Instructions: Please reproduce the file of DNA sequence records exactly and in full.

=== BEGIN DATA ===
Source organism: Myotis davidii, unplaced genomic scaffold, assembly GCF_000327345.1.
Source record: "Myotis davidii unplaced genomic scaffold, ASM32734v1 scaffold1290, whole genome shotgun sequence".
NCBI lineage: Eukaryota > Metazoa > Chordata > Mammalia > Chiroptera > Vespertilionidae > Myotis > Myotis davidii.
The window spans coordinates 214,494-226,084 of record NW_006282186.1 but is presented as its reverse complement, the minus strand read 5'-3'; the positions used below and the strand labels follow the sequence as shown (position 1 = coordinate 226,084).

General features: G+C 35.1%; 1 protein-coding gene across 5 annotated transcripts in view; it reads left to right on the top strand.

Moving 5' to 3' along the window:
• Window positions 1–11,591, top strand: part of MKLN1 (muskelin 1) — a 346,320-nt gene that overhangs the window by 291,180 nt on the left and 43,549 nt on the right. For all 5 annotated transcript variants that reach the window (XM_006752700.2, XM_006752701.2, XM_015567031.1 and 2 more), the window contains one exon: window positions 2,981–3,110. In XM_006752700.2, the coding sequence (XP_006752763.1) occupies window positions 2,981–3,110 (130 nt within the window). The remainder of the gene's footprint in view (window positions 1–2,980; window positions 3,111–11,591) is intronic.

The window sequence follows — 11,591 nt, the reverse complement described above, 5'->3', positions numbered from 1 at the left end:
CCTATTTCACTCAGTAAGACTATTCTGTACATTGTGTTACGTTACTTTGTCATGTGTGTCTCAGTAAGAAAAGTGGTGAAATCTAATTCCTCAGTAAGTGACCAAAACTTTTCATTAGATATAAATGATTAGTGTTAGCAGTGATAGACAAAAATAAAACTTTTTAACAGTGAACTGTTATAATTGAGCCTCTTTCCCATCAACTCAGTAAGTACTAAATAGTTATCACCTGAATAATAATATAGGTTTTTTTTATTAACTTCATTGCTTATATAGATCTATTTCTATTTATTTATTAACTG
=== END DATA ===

Source organism: Myotis davidii, unplaced genomic scaffold, assembly GCF_000327345.1.
Source record: "Myotis davidii unplaced genomic scaffold, ASM32734v1 scaffold1290, whole genome shotgun sequence".
NCBI lineage: Eukaryota > Metazoa > Chordata > Mammalia > Chiroptera > Vespertilionidae > Myotis > Myotis davidii.
The window spans coordinates 214,494-226,084 of record NW_006282186.1 but is presented as its reverse complement, the minus strand read 5'-3'; the positions used below and the strand labels follow the sequence as shown (position 1 = coordinate 226,084).

General features: G+C 35.1%; 1 protein-coding gene across 5 annotated transcripts in view; it reads left to right on the top strand.

Moving 5' to 3' along the window:
• Window positions 1–11,591, top strand: part of MKLN1 (muskelin 1) — a 346,320-nt gene that overhangs the window by 291,180 nt on the left and 43,549 nt on the right. For all 5 annotated transcript variants that reach the window (XM_006752700.2, XM_006752701.2, XM_015567031.1 and 2 more), the window contains one exon: window positions 2,981–3,110. In XM_006752700.2, the coding sequence (XP_006752763.1) occupies window positions 2,981–3,110 (130 nt within the window). The remainder of the gene's footprint in view (window positions 1–2,980; window positions 3,111–11,591) is intronic.

The window sequence follows — 11,591 nt, the reverse complement described above, 5'->3', positions numbered from 1 at the left end:
CCTATTTCACTCAGTAAGACTATTCTGTACATTGTGTTACGTTACTTTGTCATGTGTGTCTCAGTAAGAAAAGTGGTGAAATCTAATTCCTCAGTAAGTGACCAAAACTTTTCATTAGATATAAATGATTAGTGTTAGCAGTGATAGACAAAAATAAAACTTTTTAACAGTGAACTGTTATAATTGAGCCTCTTTCCCATCAACTCAGTAAGTACTAAATAGTTATCACCTGAATAATAATATAGGTTTTTTTTATTAACTTCATTGCTTATATAGATCTATTTCTATTTATTTATTAACTG